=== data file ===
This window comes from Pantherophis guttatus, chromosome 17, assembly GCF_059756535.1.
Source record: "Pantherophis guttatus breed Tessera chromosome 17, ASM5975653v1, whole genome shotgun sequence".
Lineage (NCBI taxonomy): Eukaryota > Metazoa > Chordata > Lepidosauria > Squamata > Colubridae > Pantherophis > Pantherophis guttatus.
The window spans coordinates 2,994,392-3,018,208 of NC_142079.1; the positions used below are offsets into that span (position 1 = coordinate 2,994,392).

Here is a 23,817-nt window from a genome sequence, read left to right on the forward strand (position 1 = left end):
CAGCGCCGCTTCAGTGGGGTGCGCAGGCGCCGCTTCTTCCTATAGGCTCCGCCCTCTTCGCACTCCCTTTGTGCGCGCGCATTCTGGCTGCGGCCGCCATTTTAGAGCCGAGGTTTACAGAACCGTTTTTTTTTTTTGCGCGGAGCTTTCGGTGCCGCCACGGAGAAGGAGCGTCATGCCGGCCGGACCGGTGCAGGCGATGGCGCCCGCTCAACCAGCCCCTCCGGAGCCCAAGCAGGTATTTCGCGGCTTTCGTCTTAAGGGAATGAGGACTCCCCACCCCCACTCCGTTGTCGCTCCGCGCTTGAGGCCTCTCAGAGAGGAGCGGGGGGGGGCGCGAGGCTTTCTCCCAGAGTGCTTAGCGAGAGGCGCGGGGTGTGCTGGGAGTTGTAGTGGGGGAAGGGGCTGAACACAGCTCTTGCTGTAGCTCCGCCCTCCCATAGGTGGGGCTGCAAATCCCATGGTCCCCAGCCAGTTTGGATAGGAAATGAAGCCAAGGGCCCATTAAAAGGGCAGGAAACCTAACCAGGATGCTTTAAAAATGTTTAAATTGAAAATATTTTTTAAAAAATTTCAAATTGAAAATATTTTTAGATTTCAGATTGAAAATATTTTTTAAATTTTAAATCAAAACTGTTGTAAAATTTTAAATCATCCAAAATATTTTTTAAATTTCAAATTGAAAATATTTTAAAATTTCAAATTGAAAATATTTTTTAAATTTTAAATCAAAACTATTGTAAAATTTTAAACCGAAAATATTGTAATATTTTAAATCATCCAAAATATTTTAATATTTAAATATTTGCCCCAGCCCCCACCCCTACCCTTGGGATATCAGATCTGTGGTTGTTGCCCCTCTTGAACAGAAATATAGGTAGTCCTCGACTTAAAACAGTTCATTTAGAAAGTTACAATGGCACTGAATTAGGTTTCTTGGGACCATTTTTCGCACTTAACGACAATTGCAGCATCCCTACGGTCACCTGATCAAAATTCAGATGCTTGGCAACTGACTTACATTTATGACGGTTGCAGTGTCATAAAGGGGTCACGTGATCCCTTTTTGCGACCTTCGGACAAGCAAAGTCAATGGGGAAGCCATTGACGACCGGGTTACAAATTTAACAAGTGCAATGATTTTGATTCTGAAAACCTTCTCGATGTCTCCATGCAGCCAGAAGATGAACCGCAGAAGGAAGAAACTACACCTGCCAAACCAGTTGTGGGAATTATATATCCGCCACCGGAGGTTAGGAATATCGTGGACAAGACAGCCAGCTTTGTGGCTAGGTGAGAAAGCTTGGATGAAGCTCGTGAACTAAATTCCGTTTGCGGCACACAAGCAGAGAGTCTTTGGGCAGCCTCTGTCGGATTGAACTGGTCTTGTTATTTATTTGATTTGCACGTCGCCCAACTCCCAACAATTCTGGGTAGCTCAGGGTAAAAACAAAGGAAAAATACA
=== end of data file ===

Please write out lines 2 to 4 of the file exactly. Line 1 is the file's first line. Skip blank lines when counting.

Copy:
Source record: "Pantherophis guttatus breed Tessera chromosome 17, ASM5975653v1, whole genome shotgun sequence".
Lineage (NCBI taxonomy): Eukaryota > Metazoa > Chordata > Lepidosauria > Squamata > Colubridae > Pantherophis > Pantherophis guttatus.
The window spans coordinates 2,994,392-3,018,208 of NC_142079.1; the positions used below are offsets into that span (position 1 = coordinate 2,994,392).